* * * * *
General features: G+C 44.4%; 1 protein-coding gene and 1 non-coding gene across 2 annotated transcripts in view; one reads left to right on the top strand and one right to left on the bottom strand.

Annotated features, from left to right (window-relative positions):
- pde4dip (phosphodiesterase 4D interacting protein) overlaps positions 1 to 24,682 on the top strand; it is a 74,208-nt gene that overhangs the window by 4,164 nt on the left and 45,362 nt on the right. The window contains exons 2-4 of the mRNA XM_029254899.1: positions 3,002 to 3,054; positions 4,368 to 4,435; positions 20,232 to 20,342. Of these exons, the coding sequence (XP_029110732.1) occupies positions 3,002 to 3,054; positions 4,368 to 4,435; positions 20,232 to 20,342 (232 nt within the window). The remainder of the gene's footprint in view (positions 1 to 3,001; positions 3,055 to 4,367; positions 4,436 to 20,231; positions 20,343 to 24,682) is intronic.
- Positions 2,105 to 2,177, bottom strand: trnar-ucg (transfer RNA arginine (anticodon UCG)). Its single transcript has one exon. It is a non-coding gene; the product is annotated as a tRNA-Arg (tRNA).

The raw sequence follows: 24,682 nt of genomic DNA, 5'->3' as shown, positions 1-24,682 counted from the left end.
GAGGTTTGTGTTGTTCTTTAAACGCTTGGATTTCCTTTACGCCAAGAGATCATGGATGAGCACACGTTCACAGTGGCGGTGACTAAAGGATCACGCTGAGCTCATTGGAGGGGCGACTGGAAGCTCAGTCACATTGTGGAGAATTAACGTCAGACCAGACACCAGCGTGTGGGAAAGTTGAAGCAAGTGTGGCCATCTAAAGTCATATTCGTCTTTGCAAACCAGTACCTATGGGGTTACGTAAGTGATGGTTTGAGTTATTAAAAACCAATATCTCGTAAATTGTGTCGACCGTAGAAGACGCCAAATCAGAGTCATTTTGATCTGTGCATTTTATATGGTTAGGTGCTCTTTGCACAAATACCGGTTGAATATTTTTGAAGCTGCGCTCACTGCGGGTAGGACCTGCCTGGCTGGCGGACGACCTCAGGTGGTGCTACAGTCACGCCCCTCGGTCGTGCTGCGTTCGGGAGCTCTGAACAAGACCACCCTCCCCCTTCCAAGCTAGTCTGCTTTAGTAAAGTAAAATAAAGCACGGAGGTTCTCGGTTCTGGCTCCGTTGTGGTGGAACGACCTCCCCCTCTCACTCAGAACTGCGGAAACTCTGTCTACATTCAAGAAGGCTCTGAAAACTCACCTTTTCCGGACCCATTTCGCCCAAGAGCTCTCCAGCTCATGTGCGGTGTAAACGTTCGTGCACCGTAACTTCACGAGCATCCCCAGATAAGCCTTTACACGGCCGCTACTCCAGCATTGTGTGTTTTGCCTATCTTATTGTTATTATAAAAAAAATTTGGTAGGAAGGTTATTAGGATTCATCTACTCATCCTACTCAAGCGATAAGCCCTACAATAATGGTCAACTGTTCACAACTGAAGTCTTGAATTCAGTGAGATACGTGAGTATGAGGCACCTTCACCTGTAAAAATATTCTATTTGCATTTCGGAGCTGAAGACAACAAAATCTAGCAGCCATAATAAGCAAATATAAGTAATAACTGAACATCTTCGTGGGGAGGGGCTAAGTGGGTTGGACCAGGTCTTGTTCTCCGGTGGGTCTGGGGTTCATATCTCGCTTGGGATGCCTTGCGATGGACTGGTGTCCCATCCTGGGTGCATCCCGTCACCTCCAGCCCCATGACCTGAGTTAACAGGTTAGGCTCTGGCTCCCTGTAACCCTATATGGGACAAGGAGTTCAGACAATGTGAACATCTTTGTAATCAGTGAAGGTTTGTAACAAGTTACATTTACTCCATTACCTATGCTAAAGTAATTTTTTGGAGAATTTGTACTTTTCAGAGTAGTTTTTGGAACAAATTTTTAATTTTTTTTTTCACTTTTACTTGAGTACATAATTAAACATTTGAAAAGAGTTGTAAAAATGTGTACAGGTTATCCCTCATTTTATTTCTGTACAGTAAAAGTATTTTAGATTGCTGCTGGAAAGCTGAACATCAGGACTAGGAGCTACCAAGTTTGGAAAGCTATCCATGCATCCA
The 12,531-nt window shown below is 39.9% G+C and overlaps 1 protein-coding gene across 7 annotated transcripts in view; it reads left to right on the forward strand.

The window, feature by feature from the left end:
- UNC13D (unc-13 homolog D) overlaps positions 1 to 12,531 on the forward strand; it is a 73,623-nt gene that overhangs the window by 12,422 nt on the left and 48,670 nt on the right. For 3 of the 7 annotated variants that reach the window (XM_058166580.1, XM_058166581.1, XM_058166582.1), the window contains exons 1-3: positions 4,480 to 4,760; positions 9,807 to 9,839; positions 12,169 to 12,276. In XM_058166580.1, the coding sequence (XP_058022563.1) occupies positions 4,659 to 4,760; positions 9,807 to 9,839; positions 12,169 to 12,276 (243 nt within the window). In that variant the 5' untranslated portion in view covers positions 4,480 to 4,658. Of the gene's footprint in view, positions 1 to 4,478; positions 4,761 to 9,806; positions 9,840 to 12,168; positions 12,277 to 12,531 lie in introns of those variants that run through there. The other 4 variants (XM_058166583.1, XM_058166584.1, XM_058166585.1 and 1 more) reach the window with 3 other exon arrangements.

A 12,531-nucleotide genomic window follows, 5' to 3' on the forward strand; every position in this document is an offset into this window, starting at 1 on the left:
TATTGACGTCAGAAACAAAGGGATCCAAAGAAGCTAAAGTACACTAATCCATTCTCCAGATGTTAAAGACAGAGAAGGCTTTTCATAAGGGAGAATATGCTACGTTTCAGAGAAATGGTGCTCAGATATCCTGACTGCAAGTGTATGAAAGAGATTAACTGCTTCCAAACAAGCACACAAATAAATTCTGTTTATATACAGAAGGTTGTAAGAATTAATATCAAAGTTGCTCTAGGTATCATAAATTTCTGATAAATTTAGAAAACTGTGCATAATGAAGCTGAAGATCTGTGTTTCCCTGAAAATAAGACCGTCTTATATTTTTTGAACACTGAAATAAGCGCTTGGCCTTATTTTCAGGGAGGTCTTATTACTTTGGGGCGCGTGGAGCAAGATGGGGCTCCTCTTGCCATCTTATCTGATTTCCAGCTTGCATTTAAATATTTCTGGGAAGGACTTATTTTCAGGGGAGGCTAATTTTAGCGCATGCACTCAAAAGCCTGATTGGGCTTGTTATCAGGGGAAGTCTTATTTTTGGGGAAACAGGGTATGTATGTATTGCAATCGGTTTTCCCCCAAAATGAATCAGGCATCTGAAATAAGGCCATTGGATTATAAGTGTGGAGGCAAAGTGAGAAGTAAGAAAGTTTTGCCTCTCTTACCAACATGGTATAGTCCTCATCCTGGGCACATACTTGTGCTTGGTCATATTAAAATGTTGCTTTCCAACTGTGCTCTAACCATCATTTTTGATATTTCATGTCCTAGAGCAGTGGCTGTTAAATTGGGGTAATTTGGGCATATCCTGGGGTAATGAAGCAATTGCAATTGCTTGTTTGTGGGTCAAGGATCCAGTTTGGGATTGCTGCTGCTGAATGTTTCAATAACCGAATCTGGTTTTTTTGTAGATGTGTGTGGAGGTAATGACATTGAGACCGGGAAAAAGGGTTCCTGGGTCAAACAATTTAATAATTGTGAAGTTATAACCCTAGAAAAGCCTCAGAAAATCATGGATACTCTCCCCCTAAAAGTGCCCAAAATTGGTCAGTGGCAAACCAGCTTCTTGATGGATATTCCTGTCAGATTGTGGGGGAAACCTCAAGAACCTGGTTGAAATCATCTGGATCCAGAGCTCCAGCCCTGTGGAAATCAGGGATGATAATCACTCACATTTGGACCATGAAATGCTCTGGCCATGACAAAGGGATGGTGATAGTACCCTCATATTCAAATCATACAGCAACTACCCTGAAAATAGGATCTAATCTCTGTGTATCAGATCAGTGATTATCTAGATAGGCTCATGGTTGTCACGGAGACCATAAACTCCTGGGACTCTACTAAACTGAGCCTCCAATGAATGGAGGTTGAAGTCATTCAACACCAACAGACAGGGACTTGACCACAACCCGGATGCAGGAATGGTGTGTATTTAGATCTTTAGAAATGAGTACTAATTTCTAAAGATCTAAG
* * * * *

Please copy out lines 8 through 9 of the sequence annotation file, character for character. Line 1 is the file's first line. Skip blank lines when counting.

The window, feature by feature from the left end:
- UNC13D (unc-13 homolog D) overlaps positions 1 to 12,531 on the forward strand; it is a 73,623-nt gene that overhangs the window by 12,422 nt on the left and 48,670 nt on the right. For 3 of the 7 annotated variants that reach the window (XM_058166580.1, XM_058166581.1, XM_058166582.1), the window contains exons 1-3: positions 4,480 to 4,760; positions 9,807 to 9,839; positions 12,169 to 12,276. In XM_058166580.1, the coding sequence (XP_058022563.1) occupies positions 4,659 to 4,760; positions 9,807 to 9,839; positions 12,169 to 12,276 (243 nt within the window). In that variant the 5' untranslated portion in view covers positions 4,480 to 4,658. Of the gene's footprint in view, positions 1 to 4,478; positions 4,761 to 9,806; positions 9,840 to 12,168; positions 12,277 to 12,531 lie in introns of those variants that run through there. The other 4 variants (XM_058166583.1, XM_058166584.1, XM_058166585.1 and 1 more) reach the window with 3 other exon arrangements.